A catcher’s close proximity to the home plate umpire doesn’t bode well for a receiver with a propensity for umpire baiting and “rowdy tactics.” This was the case for Harry “Spike” LaRoss, whose many fines and suspensions, along with many injuries, necessitated a move to the outfield early in his career. The 5’11”, 170 pound right-handed hitter could fill in at first base as needed and catch in an emergency, but he could better showcase his speed and strong throwing arm in the outfield. This versatility helped LaRoss carve out a 12-year career in professional baseball, including a one-month trial with the Cincinnati Reds in 1914.
Harry Raymond LaRoss was born January 2, 1888, in Easton, Pennsylvania, to William, a railroad switchman and brakeman, and Florence LaRoss. He had two older brothers, Charles and Fred, and a younger brother Leland. By the time of the 1900 US Census the family had moved to Chicago where Harry lived for the rest of his life except when he was playing ball. Incidentally, Harry’s brother Leland, nicknamed “Dago,” played two years (1921-22) with the Chicago Cardinals in the new National Football League.
LaRoss’s first appearance in organized baseball was with the Winchester, Kentucky Hustlers of the Class D Blue Grass League in 1911. He opened the season as the team’s stating catcher and hit .252 in 93 games despite missing considerable time with a split finger, one of his numerous injuries. However, he had tried out with Madison in the Class C Wisconsin-Illinois League in 1910 but didn’t make the cut. Described as “a sort of utility man who catches, plays, first, and the outfield,” he apparently played later that year as the name LaRoss appeared in a box score, as right fielder for Madison in May. Moreover, LaRoss listed his occupation as “ballplayer” in the US census that year.1
The Battle Creek Crickets of the Southern Michigan League signed LaRoss the following March. A couple of months into the season, the first of many confrontations between LaRoss and umpires occurred. On June 11, two Michigan papers reported that an umpire named Conklin had fined LaRoss during a game in Bay City and that afterwards, Battle Creek’s manager Ed McKernan confronted Conklin at a hotel in town. McKernan gave Conklin the choice of withdrawing LaRoss’s fine or “taking a thrashing.” When Conklin replied that the fine was going to stick, McKernan left and returned a few minutes later with LaRoss, shortstop Wese Callahan, and according to some witnesses, catcher Garland Nevitt. LaRoss then “hit Conklin on the head, knocked off his cap, and threw it in his face.” LaRoss also threatened to “get” league president Bowen during his tirade. Bowen immediately suspended LaRoss and began an investigation into the other participants’ role in the incident. He decided not to issue any more suspensions, “for fear of crippling the team when it is fighting so hard in the race.”2
The Battle Creek ballplayers were well aware that a month earlier, on May 15, Detroit’s Ty Cobb had gone into the stands in New York and assaulted a fan. AL president Ban Johnson promptly suspended him. But Cobb’s teammates refused to play unless he was reinstated and went on strike in support of him. A team of replacement players Detroit had to field for a game against the Philadelphia A’s lost the game 24-2. Battle Creek briefly considered striking in support of their suspended teammate. Whether their threat had any effect or not, LaRoss was back in the Cricket lineup by June 18.3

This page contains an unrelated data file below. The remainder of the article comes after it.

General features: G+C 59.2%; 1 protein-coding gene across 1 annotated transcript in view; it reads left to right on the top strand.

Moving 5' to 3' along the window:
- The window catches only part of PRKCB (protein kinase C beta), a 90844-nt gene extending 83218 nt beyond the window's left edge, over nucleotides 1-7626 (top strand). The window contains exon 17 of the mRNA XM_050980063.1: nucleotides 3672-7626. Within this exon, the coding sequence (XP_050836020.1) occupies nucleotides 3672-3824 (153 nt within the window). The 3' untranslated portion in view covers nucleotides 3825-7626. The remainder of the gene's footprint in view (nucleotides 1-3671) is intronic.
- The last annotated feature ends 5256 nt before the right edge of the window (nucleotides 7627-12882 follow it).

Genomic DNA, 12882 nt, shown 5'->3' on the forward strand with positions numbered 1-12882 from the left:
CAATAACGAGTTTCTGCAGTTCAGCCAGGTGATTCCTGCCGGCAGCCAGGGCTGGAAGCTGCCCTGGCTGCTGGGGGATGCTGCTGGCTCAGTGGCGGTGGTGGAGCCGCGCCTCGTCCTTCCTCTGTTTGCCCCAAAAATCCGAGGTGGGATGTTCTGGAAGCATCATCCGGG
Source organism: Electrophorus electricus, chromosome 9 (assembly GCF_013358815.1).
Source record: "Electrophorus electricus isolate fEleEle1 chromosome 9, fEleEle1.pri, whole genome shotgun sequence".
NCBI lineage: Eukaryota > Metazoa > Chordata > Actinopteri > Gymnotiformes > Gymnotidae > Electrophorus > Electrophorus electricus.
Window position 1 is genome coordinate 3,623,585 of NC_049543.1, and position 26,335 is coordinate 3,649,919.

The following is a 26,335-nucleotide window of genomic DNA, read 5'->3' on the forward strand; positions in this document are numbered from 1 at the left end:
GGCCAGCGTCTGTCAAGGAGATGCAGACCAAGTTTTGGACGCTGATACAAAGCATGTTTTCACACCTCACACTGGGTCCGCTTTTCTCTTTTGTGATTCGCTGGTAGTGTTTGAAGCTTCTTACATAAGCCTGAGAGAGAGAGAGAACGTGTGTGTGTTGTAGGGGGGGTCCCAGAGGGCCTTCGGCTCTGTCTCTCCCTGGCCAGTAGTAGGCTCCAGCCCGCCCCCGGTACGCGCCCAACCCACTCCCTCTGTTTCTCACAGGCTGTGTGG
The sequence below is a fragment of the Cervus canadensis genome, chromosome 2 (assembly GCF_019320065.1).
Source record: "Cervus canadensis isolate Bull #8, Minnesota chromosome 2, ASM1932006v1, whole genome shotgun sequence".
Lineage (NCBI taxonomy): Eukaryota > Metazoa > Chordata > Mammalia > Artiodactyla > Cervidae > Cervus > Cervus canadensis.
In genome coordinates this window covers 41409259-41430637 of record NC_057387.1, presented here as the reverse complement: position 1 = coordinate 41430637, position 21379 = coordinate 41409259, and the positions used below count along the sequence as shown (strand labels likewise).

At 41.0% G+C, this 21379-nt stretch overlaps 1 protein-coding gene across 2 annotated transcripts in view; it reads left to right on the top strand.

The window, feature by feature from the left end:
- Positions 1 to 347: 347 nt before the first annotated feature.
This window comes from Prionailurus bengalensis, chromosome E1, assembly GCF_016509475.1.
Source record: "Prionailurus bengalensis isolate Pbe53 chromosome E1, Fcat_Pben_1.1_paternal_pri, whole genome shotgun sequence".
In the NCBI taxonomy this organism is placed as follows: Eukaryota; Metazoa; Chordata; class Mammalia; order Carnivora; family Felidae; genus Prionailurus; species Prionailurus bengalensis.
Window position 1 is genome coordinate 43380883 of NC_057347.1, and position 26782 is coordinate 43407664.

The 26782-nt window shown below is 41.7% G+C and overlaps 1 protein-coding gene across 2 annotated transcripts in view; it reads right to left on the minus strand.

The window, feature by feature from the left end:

Later in August LaRoss had another dustup with a home plate umpire named LaRocque The ump should’ve “wept on the shoulder of his nearest friend,” according to a reporter, “but instead kept up an appearance of fortitude, and ejected LaRoss from the park. The supply of police having been exhausted by previous calls upon their number, a deputy sheriff, Charlie Cross, acted as usher to LaRoss.” Despite the altercations with umpires, and a stretch of time missed due to blood poisoning from a spike wound, he ended up hitting .241 in 109 games for Battle Creek.4
After a brief salary holdout, LaRoss met with Southern Michigan League president Bowen before the 1913 season. Bowen convinced him that he was hurting his chances to advance because “scouts” were increasingly “looking with disfavor on the players who are continually ruled off the field.” In short, he had a better chance of advancing in baseball by “laying off the umpires.” Subsequently LaRoss was mostly on his best behavior. However, he was suspended in August for “threatening talk to umpire Green.” Now primarily an outfielder, LaRoss had another strong season hitting .259 in 115 games.5
That offseason LaRoss claimed he had an offer from Joe Tinker to join the Chicago Federal League team. “Chicago has offered to use me for the season,” he asserted, “at a guaranteed price of twice what I got at Battle Creek last year.” Like many players of the time, LaRoss may have been using the threat of jumping to the Federal League as leverage to extract a higher salary from his current club. Whether the offer was legitimate or not is not known, but he re-signed with Battle Creek in late February. “Tinker is evidently not so anxious to sign the big outfielder as he [LaRoss] intimated,” was the only explanation offered.6